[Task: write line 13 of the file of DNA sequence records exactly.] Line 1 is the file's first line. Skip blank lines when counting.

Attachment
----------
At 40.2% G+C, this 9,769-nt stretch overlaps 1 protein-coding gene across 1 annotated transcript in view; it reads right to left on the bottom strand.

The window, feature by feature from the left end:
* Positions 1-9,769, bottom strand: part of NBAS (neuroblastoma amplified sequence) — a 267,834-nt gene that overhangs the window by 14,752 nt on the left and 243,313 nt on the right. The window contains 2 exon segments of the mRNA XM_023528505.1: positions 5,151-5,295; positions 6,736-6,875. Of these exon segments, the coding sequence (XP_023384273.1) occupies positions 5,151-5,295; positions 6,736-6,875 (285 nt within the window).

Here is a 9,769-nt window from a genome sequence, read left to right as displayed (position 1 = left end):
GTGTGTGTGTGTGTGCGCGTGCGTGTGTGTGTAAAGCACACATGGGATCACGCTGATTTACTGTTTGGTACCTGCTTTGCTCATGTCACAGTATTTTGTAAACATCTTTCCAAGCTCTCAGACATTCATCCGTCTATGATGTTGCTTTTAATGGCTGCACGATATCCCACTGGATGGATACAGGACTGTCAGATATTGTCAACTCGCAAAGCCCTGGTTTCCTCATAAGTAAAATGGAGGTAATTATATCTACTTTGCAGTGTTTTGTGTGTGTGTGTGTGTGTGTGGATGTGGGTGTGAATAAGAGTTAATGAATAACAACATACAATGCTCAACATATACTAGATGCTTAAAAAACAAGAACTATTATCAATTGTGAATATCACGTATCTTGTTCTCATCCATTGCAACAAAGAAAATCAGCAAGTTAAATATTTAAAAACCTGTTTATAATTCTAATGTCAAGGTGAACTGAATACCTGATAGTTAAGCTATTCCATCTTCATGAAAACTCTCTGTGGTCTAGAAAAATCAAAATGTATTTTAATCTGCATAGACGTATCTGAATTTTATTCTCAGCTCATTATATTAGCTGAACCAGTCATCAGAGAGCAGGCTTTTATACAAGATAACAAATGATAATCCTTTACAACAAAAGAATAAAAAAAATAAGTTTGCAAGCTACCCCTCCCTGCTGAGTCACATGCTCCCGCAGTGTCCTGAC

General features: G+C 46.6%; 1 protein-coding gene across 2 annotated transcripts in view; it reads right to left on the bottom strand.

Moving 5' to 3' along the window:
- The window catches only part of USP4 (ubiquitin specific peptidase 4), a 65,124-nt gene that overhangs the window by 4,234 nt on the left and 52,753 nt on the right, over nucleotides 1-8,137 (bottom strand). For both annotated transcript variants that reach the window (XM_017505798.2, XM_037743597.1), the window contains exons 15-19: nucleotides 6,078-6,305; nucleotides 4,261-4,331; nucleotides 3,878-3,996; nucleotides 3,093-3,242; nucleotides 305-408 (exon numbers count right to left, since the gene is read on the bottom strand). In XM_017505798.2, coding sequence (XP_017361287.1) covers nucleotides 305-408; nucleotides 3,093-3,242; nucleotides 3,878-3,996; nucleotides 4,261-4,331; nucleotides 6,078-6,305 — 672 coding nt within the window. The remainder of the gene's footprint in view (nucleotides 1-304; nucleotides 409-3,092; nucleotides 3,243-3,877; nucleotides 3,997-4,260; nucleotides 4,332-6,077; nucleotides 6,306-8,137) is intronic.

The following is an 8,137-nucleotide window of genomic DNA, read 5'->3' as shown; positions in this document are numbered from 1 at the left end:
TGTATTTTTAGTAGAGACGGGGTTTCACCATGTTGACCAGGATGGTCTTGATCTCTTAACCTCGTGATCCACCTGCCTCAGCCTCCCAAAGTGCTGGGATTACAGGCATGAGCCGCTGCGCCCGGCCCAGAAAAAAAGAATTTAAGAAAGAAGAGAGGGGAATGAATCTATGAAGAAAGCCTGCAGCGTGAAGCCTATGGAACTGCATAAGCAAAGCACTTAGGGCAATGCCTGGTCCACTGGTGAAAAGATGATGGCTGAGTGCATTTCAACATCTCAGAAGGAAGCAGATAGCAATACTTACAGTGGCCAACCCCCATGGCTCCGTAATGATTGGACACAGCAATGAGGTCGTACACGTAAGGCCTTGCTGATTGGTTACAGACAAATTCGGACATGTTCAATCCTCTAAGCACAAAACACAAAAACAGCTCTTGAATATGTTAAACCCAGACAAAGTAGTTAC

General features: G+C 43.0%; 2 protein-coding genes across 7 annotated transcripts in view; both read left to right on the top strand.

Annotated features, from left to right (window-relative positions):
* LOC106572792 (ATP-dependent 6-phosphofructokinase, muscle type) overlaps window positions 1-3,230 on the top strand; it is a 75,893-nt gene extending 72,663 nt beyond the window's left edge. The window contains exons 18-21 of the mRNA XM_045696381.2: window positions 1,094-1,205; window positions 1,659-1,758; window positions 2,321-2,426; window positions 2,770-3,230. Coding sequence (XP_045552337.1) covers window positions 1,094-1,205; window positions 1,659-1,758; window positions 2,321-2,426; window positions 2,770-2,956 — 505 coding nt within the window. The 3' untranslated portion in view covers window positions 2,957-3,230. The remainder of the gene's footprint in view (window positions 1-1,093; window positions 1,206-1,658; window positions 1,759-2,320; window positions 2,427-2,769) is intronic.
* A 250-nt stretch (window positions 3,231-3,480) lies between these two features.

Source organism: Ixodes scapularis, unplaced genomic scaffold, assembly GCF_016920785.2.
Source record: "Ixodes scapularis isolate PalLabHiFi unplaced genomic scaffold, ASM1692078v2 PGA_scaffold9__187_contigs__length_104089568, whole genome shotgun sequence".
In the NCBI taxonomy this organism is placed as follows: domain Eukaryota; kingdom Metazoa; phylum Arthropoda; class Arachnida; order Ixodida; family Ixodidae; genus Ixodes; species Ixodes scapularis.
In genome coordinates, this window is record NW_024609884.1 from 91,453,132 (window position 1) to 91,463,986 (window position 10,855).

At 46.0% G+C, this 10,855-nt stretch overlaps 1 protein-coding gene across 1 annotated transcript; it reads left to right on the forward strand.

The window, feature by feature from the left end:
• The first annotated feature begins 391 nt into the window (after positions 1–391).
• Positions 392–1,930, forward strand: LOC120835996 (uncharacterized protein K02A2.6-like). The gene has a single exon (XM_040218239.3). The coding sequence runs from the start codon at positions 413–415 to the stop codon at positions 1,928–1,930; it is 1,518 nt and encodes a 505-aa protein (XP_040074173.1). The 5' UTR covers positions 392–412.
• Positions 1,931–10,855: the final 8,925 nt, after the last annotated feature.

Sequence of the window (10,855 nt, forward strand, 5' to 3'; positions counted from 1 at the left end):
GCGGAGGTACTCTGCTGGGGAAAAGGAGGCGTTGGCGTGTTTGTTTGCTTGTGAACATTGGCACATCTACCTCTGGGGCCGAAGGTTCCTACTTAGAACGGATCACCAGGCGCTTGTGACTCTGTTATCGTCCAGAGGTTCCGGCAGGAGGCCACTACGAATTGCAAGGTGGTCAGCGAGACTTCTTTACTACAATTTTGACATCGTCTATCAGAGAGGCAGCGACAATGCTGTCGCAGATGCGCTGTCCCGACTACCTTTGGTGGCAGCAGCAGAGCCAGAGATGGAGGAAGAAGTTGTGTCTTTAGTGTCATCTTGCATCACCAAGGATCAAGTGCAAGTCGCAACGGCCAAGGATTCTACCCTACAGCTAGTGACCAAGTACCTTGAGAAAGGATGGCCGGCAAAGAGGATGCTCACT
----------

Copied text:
* LOC106572792 (ATP-dependent 6-phosphofructokinase, muscle type) overlaps window positions 1-3,230 on the top strand; it is a 75,893-nt gene extending 72,663 nt beyond the window's left edge. The window contains exons 18-21 of the mRNA XM_045696381.2: window positions 1,094-1,205; window positions 1,659-1,758; window positions 2,321-2,426; window positions 2,770-3,230. Coding sequence (XP_045552337.1) covers window positions 1,094-1,205; window positions 1,659-1,758; window positions 2,321-2,426; window positions 2,770-2,956 — 505 coding nt within the window. The 3' untranslated portion in view covers window positions 2,957-3,230. The remainder of the gene's footprint in view (window positions 1-1,093; window positions 1,206-1,658; window positions 1,759-2,320; window positions 2,427-2,769) is intronic.